April 12, 2010
Wayne's World moment
Goju ryu karate master Morio Higaonna. I'm so not worthy.
One of my favorite parts of the original Wayne's World movie was when Wayne and Garth got back stage passes at an Alice Cooper concert. At first, they waved their passes around, showing them off to one and all. But when they actually made it backstage with Alice, they couldn't handle it and fell to the ground saying "We're not worthy!"
I kind of felt that way Friday, the last official day of the karate seminar in Naha (luckily I didn't hurl). The morning's instructor was traditional Goju master Morio Higaonna Sensei, whose status in the karate world is above rock star and somewhere just below deity.
Now in his 70s (like most of the teachers this week), Higaonna is still extremely powerful and his technique is something to behold. It's hard to take one's eyes off his hands, which have been conditioned by decades of makiwara (striking board) and other training to the point where they are truly lethal weapons.
The good news is that he is actually very gentle, humble and self-effacing. He has an amazing presence and is a truly spiritual person. He also made a few Karate Kid jokes--there really are techniques that look like wax on/wax off.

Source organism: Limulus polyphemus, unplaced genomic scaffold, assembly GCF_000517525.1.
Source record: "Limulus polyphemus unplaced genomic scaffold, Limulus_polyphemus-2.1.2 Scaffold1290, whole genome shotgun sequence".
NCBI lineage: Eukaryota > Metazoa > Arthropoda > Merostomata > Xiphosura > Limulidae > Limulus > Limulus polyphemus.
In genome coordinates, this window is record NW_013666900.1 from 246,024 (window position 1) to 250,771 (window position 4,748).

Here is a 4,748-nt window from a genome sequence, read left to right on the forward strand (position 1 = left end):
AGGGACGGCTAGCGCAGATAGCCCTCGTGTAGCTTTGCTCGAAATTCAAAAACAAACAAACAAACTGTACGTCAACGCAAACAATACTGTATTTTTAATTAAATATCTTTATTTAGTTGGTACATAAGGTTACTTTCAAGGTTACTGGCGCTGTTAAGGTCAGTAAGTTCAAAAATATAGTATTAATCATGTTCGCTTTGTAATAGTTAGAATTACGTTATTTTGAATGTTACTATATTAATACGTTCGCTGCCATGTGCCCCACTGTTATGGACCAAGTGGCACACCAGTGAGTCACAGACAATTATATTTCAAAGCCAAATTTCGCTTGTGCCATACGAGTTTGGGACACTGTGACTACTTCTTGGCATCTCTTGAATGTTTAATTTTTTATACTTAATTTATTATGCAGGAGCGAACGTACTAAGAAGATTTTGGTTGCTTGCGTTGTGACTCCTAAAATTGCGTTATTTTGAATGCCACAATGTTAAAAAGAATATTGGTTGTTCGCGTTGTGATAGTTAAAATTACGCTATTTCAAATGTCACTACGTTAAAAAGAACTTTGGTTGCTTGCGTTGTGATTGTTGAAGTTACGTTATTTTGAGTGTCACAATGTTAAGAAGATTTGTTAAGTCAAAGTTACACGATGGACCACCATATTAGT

We were expecting to be drilled to exhaustion, but he took it fairly easy on us, working on body movement or tai sabaki and fighting applications from kata. At the end he spoke about karate as a peaceful discipline, quoting the old Okinawa proverb karate ni sente nashi--in karate there is no first attack.
As an example, he told of the dark post-war days when many people were driven to desperation and attempted to rob others. Chojun Miyagi, the founder of Goju, made it a point to always carry a little money and always gave it to anyone who demanded it without a fight. Note: he could have whacked them without really trying.
Another sensei put it like this: in other styles of martial art, people train to win. In Okinawa, we train so as not to be conquered.